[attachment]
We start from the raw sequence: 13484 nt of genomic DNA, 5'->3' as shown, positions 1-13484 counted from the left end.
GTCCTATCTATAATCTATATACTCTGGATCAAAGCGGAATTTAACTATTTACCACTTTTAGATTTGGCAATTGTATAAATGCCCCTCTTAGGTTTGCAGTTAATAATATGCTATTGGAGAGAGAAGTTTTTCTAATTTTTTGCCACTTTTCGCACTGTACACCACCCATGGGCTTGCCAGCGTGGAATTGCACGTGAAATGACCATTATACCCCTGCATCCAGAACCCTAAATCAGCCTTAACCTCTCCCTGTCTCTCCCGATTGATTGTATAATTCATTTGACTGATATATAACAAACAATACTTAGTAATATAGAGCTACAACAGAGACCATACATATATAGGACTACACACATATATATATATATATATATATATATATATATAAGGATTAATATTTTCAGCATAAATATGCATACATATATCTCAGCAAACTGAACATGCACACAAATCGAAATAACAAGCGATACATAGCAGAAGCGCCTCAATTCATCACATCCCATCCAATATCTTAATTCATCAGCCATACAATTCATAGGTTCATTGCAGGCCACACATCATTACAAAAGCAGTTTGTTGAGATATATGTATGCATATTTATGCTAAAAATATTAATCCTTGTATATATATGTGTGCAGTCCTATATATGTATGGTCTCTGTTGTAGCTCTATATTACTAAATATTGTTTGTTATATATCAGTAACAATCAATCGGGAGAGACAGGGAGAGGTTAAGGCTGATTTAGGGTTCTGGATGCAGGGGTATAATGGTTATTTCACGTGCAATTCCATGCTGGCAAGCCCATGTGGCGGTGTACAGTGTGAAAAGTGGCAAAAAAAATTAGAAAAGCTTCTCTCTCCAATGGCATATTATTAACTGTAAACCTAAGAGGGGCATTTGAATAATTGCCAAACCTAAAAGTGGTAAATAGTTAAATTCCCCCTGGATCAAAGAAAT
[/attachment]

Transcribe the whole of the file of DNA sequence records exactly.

We start from the raw sequence: 13484 nt of genomic DNA, 5'->3' as shown, positions 1-13484 counted from the left end.
GTCCTATCTATAATCTATATACTCTGGATCAAAGCGGAATTTAACTATTTACCACTTTTAGATTTGGCAATTGTATAAATGCCCCTCTTAGGTTTGCAGTTAATAATATGCTATTGGAGAGAGAAGTTTTTCTAATTTTTTGCCACTTTTCGCACTGTACACCACCCATGGGCTTGCCAGCGTGGAATTGCACGTGAAATGACCATTATACCCCTGCATCCAGAACCCTAAATCAGCCTTAACCTCTCCCTGTCTCTCCCGATTGATTGTATAATTCATTTGACTGATATATAACAAACAATACTTAGTAATATAGAGCTACAACAGAGACCATACATATATAGGACTACACACATATATATATATATATATATATATATATATATAAGGATTAATATTTTCAGCATAAATATGCATACATATATCTCAGCAAACTGAACATGCACACAAATCGAAATAACAAGCGATACATAGCAGAAGCGCCTCAATTCATCACATCCCATCCAATATCTTAATTCATCAGCCATACAATTCATAGGTTCATTGCAGGCCACACATCATTACAAAAGCAGTTTGTTGAGATATATGTATGCATATTTATGCTAAAAATATTAATCCTTGTATATATATGTGTGCAGTCCTATATATGTATGGTCTCTGTTGTAGCTCTATATTACTAAATATTGTTTGTTATATATCAGTAACAATCAATCGGGAGAGACAGGGAGAGGTTAAGGCTGATTTAGGGTTCTGGATGCAGGGGTATAATGGTTATTTCACGTGCAATTCCATGCTGGCAAGCCCATGTGGCGGTGTACAGTGTGAAAAGTGGCAAAAAAAATTAGAAAAGCTTCTCTCTCCAATGGCATATTATTAACTGTAAACCTAAGAGGGGCATTTGAATAATTGCCAAACCTAAAAGTGGTAAATAGTTAAATTCCCCCTGGATCAAAGAAAT